In theory, the U.S. federal government’s Health Insurance website was designed to make things simpler for residents looking to buy health insurance. However, just 14 days after the launch of www.healthcare.gov, the online initiative was a huge disaster.
The troublesome rollout of the U.S. healthcare exchange is a perfect example of outsourced IT gone awry. The project, which cost $500 million, was supposed to be an online health insurance shop for Americans; however, HealthCare.gov ended up making headlines for its glitches.
The biggest problem with the launch involved multiple missed deadlines, from government agencies being far too slow to issue specifications, to last minute alterations to primary features on the website.
When designing similar systems, it’s important to consider users’ experience. While the problematic launch is unfortunate, it serves as a reminder to others to ensure an efficient rollout of any website. The following are some lessons to be learned from this incident:
Prior to outsourcing, gather feedback from experts and key stakeholders to design a solution with the capacity for planned usage, as well as the flexibility to meet future changes, growth, and unforeseen levels of demand.
An outsourcing agreement should include meaningful expectations regarding performance, as well as provisions to ensure your service provider is held responsible for responding to evolving needs, and implementing updated services in a manner that provides seamless service experience for users.
When you’re implementing a new website, processes, and structures, there are bound to be some minor problems. If you’re launching a big project, it’s critical to conduct proper and thorough testing. As an outsourcing customer, look for service providers with experience in agile delivery methods that can help improve delivery capabilities. You should also identify the most complicated aspects of your project, and test them extensively. Finally, create a plan to react quickly if problems do arise.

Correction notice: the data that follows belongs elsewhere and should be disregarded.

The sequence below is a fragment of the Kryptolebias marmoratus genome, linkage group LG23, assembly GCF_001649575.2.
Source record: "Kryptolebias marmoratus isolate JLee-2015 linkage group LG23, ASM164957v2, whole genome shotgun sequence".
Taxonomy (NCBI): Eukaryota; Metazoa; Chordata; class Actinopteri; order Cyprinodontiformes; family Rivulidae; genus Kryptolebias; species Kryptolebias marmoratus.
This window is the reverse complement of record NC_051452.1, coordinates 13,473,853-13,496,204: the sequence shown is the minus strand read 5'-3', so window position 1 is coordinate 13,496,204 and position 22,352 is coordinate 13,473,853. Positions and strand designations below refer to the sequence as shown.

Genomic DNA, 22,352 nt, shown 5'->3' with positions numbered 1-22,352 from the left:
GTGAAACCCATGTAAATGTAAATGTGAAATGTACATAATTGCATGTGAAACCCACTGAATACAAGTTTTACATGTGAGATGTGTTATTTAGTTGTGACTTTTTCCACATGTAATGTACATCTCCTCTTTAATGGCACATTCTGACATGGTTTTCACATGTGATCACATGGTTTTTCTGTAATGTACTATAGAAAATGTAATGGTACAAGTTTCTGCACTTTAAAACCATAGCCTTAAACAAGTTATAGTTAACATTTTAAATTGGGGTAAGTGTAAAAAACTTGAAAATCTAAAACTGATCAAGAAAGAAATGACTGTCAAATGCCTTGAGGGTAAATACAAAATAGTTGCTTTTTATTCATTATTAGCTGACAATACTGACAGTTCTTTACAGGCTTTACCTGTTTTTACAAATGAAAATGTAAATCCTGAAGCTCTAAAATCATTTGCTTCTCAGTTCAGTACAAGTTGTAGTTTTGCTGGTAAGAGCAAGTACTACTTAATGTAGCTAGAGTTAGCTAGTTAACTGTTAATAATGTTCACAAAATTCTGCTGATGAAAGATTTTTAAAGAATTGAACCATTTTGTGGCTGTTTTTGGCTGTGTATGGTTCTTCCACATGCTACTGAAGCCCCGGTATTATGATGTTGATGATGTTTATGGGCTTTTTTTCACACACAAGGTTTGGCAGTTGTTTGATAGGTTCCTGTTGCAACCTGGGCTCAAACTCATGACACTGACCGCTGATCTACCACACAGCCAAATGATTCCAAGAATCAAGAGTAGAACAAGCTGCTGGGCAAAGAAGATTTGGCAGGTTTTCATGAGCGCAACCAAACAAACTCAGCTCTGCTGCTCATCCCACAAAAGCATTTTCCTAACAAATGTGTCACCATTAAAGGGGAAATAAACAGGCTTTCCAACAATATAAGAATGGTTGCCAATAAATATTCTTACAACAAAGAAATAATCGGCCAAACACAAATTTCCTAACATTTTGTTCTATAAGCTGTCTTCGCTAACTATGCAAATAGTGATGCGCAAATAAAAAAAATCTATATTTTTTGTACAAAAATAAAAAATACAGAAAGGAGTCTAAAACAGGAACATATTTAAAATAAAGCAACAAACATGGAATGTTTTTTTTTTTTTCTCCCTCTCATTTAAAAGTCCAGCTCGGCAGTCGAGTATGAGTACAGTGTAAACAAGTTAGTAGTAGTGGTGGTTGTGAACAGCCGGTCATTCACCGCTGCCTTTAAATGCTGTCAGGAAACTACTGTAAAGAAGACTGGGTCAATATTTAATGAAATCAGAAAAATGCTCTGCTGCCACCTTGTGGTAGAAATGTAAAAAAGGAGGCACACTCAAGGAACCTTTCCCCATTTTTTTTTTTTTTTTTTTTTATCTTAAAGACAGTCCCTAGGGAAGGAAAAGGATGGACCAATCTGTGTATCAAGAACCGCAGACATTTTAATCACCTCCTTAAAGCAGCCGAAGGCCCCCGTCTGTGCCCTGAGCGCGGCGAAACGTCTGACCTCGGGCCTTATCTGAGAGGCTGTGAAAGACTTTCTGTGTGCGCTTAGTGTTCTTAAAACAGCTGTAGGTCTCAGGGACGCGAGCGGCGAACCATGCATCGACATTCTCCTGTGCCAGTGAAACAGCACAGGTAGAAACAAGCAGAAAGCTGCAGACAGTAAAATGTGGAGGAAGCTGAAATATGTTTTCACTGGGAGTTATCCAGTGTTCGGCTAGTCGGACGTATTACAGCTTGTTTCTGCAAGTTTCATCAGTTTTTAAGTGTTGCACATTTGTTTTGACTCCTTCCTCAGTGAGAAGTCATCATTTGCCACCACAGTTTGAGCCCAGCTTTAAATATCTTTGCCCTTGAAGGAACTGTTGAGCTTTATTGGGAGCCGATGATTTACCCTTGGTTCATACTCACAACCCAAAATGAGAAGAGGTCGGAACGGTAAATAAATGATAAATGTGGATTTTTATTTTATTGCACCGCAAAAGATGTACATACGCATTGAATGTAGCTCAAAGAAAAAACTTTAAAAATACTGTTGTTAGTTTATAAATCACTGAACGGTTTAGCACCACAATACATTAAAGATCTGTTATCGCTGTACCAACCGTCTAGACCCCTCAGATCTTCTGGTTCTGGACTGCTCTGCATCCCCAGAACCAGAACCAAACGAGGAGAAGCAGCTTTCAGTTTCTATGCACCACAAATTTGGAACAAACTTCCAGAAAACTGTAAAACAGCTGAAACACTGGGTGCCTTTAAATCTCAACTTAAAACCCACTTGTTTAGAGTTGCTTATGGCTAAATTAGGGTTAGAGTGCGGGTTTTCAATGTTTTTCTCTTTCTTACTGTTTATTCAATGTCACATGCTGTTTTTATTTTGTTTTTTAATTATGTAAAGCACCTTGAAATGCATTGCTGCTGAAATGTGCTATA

Consider users’ experience when designing systems. Many outsourcing companies forget the importance of the user, and to keep processes as simple as possible. User experience should be of primary importance when it comes to customer problems. For example, sending customer inquiries to a help desk via chat or phone is convenient, but if the lines are constantly busy, or the agents aren’t knowledgeable, the customer won’t have a good experience.
Within a multi-sourced environment, it’s important to maintain common metrics across all provider agreements. This means using common industry terminology or process definitions, in order to avoid losing critical information during transactions. In addition, apply the same standards throughout the software development process and service lifecycle. An outsourced service provider usually defines expectations regarding applications and compliance using international standards.
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